Will Christopher Baer
Baer’s Phineas Poe trilogy, three loosely-connected novels about their titular dysfunctional detective, ache with Baer’s precise analogies, knife-like turns of phrase, and literary experimentalism that is so à propos as to make the novels unimaginable otherwise. Baer doesn’t stop there: His novels are deeply rooted in both the modernist and the noir traditions, and he marries both the solid storytelling and plot-centricity of the pulp novel and the language-driven psychoanalysis of James Joyce at his finest. Baer is a literary mastermind fit to usher in our favorite “authors out-of-the-mainstream.”
His novels have the intensity and thunder of Dostoevsky, the poetic lyricism of an English Romantic poet, and the aesthetic sensuality of a old French novel. The biography of this expatriate American author living in Paris is as interesting as any fiction. A traveler himself, his books focus on the quests individuals make in pursuit of living heroic lives. Payne’s fourth novel, Rooftop Soliloquy, was released in 2010 and secured for this young writer a place in Literature Monthly’s gallery of the Best Writers Out-of-the-Mainstream. Payne is at home with all sorts of literary genres, exploring the Bildungsroman, Classicism, the Picaresque Tradition, the European Adventure Novel. Payne is exciting to read and an author to watch in the future.
It’s conceivable that Wetlands, Charlotte Roche’s debut novel, might be misshelved in “young-adult” fiction – but one would hope that only those young-adult readers with strong stomachs, “mature” attitudes towards sex, and a premature taste for “literature” would find it. Roche, formerly a VJ on German MTV, published her so-far-only novel in 2008 to shock and consternation in the German press, and it was only a matter of time before something so gross, funny and, ultimately, moving made its way across the Atlantic. The novel comes in the form of the digressive and explicit ramblings of an eighteen-year-old girl who, confined to her hospital bed, proceeds to try to get her parents back together. What Chuck Palahniuk did for disenfranchised manhood in Fight Club, Wetlands does for femininity – in all its wonderful and disgusting details.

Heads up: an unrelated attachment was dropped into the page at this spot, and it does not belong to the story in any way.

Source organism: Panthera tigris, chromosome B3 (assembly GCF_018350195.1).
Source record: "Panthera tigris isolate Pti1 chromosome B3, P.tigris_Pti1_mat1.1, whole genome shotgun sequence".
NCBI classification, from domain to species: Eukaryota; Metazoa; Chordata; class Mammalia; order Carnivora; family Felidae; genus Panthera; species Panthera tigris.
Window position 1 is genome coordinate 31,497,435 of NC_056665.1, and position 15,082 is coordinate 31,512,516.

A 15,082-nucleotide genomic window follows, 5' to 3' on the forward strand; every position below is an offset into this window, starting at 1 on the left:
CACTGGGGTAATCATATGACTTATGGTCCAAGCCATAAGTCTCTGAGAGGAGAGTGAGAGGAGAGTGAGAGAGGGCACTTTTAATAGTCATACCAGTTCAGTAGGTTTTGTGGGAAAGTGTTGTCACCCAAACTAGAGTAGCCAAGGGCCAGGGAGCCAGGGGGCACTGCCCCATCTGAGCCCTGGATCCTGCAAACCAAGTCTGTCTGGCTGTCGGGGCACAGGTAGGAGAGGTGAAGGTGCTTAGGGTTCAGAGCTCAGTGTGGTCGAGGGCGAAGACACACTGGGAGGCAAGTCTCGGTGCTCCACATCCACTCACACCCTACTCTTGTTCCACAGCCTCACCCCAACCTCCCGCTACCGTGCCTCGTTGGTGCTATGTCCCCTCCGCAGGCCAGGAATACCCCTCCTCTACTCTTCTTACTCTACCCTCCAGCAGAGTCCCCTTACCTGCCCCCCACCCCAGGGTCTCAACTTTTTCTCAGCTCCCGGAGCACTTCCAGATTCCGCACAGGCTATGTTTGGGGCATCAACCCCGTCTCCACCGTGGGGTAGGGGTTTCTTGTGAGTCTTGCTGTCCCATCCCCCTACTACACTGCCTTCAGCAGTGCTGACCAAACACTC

Stephen Graham Jones
His style borrows from bygone genres, but his intelligence and pure literary voice make him one of our picks for the best authors “out-of-the-mainstream.” Stephen Graham Jones is an associate professor of English at the University of Colorado at Boulder – not all that unusual for a literary writer. But he is also Blackfeet. He is also an avid player of Dungeons and Dragons and a fan of ‘80s hair metal. All of these disparate interests and influences come together in Jones’ novels, most famously exemplified by “All the Beautiful Sinners,” an American epic about three FBI agents and one reservation sheriff on the trail of a serial killer. But throughout Jones’ oeuvre, cultural strata, ranging from kitschy Americana to post-modernist style games, blend and mingle to create a truly original voice in American fiction.
It’s not just the young authors who are out-of-the-mainstream. French author, Eric-Emmanuel Schmitt, has been writing plays and novels since 1991, but it’s only now that he is becoming famous in the English-speaking world. But fame is coming quickly enough. His plays have now been staged in over 50 countries. His works are translated into over 40 languages. Schmitt covers a variety of topics in his works but one of his major focuses is world religion. A convert to Christianity, Schmitt has, in the past, dealt with a variety of different religions and the relationships between them in his works. His novella, “M. Ibrahim and the Flowers of the Koran,” was adapted into an award-winning film in 2003 and, more recently, one of his short-story collections, “The Most Beautiful Book in the World,” was translated into English. Be prepared for great things from this author.